Friday, June 22, 2012

How can running be unhealthy?

Many years ago before I considered myself a runner, someone told me that running was an unhealthy activity because people who chose to run were, at least symbolically, running away from their problems.  This statement has stuck with me over the years as I have evolved as a runner and as a person.  Even Runner's World has considered this question with a recent article on how much exercise is unhealthy. 

I started running a little over five years ago in July of 2007.  In the months preceding my not-so-auspicious beginning, one of the dearest people in my life had passed away, I defended my dissertation, got a new job, moved into my first house, changed my relationship status (for the better), and had surgery for the first time.  Although there were a lot of positive changes in my life, so much crammed in to such a short period of time was incredibly stressful and I had consumed a lot of oreos along the way.  Blessedly, I had moved close to an experienced runner who was getting back in the game.  On that first day I don't even think it I made it a mile before I was tomato-faced and clutching my side, gasping for air.  Since then, I've taken some very small breaks from running, but never really quit being a runner.

Over the years, there have been times that running has been an unhealthy thing for me.  It's been unhealthy when I used a three-mile run as an excuse to eat whatever junk food in whatever amount I wanted.  It's been unhealthy when I have let comparison steal my joy by watching leaner, faster runners and wondering why I cannot or do not do the same. 

And, yes, I have also used running to "run away".  I run away from the middle schooler that I was who was ridiculed by a track coach.  I run away from my own limiting concept of myself as someone who is not an athlete.  I run away from the part of me that is shy and finds it a challenge to be in new social situations.  I run away from weakness.  I run away from letting fear keep me from trying something new.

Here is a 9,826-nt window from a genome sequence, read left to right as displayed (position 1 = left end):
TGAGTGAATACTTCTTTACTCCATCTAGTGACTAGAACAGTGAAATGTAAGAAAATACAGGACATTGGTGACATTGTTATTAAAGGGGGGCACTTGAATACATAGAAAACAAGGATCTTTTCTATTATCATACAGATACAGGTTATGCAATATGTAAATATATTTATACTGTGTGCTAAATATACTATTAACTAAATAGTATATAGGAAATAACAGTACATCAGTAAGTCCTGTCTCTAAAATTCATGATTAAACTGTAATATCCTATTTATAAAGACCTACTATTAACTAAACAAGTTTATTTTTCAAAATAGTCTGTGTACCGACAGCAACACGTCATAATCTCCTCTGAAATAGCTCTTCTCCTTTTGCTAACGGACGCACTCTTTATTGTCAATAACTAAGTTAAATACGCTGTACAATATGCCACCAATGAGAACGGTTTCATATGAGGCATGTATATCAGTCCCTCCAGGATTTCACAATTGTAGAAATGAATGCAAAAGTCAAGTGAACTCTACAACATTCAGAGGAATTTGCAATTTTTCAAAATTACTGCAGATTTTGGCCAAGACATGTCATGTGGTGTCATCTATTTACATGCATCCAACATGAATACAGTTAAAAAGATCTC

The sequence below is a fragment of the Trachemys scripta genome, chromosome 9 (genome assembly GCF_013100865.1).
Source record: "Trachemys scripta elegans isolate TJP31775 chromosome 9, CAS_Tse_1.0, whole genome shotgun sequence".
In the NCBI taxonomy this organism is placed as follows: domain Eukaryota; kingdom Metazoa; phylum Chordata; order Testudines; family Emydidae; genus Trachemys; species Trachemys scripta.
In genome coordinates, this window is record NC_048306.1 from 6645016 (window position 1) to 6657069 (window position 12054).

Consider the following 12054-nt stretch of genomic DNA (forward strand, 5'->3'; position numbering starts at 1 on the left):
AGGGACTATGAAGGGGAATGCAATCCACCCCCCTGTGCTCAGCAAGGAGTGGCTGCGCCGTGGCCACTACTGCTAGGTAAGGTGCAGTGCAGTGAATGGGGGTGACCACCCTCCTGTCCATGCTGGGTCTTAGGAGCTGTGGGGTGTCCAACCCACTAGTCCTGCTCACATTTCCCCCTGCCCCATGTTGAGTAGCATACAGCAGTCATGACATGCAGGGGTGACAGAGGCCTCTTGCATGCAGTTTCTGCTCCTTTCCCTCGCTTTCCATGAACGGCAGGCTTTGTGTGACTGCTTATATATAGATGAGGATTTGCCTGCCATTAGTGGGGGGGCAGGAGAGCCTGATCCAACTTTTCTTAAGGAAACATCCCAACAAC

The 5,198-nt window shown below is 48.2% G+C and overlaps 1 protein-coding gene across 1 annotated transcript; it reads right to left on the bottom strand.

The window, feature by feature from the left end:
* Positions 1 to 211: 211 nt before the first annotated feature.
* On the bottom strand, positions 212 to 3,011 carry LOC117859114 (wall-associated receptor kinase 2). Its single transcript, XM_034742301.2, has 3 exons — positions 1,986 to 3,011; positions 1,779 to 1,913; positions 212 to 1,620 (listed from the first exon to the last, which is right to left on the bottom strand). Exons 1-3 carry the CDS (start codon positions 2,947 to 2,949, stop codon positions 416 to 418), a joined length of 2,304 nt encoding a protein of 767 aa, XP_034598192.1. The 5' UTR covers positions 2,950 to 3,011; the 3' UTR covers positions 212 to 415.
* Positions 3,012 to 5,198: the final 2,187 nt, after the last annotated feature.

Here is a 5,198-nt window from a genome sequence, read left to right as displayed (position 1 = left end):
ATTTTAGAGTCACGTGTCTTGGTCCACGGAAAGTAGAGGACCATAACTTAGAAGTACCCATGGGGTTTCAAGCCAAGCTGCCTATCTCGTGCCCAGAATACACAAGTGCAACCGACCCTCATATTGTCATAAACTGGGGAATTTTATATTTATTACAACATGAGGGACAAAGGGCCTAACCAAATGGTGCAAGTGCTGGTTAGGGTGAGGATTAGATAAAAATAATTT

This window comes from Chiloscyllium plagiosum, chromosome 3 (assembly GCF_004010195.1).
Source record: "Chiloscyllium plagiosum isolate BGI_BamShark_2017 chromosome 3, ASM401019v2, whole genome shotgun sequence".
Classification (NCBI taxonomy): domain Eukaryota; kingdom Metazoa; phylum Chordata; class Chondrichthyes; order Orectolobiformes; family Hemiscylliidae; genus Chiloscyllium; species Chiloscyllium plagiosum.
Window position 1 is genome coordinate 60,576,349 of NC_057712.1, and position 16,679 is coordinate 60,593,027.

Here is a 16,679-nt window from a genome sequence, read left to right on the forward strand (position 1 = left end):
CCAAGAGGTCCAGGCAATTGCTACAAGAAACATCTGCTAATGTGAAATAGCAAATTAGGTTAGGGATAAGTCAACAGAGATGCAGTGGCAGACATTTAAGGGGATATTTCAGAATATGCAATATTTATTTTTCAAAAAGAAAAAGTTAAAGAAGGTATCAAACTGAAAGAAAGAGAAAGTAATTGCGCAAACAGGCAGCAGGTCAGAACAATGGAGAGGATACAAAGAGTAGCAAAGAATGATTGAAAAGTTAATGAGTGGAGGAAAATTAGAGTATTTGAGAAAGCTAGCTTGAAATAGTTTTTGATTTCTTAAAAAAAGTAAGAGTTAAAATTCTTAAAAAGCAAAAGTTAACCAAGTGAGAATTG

In really analyzing just how unhealthy running is for me, I fall on the side that running has made me healthier in mind, body, and spirit.  I run toward a better version of myself.  I eat to fuel my body for a good run.  I run in the summer to absorb the golden nature of Texas heat and run in the winter to feel the cold in my lungs.  I run with friends, old and new, and rejoice in their fellowship.  I run alone to heal and think.  I run slower than some and faster than others, but I run, and, despite the naysayers, I will continue to run.

Saturday, June 16, 2012

The First Day of Marathon Training: Back to School

My new year's resolution was to run 12 half marathons in 2012.  Here in the middle of June, I've logged 5 halfs on the way to that goal.  On June 10th, I completed the Wounded Warrior Half Marathon in Las Colinas, Texas.  The race started at 7:00 am and it was already 78 degrees and my weather app was registering a whopping 80% humidity.  Here's what went right with that race: I finished and I had the opportunity to contribute my racing dollar to the Injured Marine Semper Fi Fund to support those injured in post 9/11 combat.

There was a lot more that went wrong with that race.  I hadn't done a long run since my last half marathon at the beginning of May.  We recently got a treadmill and I've been enjoying my miles indoors in front of the TV.  It was humid and hot and I was not acclimated for the time outdoors.  All of that resulted in my slowest half marathon time EVER.  How did I let that happen?  And, what can I do about it?

I let it happen by not training properly.  Since we moved away from my get-your-butt-out-the-door running buddy, I am more than reluctant to go for long runs alone.  So what does any logical, clear-thinking person do immediately following an epic fail half marathon?

Yep, that's right.  Sign up for marathon training.

So this morning, I put on my sassy new kicks and went to my first training run fueled with a lovely petit filet from last night's dinner at Artin's Grill, oh yeah, and maybe a glass of cabernet or two. 

Starting with a new training group is a lot like the first day of school.  Is anyone going to talk to me?  What if everyone else knows everything already?  What if I'm not allowed to use the bathroom?  Very quickly, those concerns disappeared and we were off for a warm-up, drills, and a 3-mile evaluation run. 

This is not my first time to train with this organization, but I have never completed a season with them.  I usually get bogged down with my own agenda of how the training should be going.  For example, those drills before running wear me out. Seriously drive me nuts.

I've decided that this year, I'm going to heed the plan of those who run stronger and know better.  I'm going to put only one thing on my agenda - run the plan.  We'll see what happens.  I can guarantee there will be a lot more running, a lot more eating, and a lot more in between in the coming months as I chase the elusive marathon medal once again.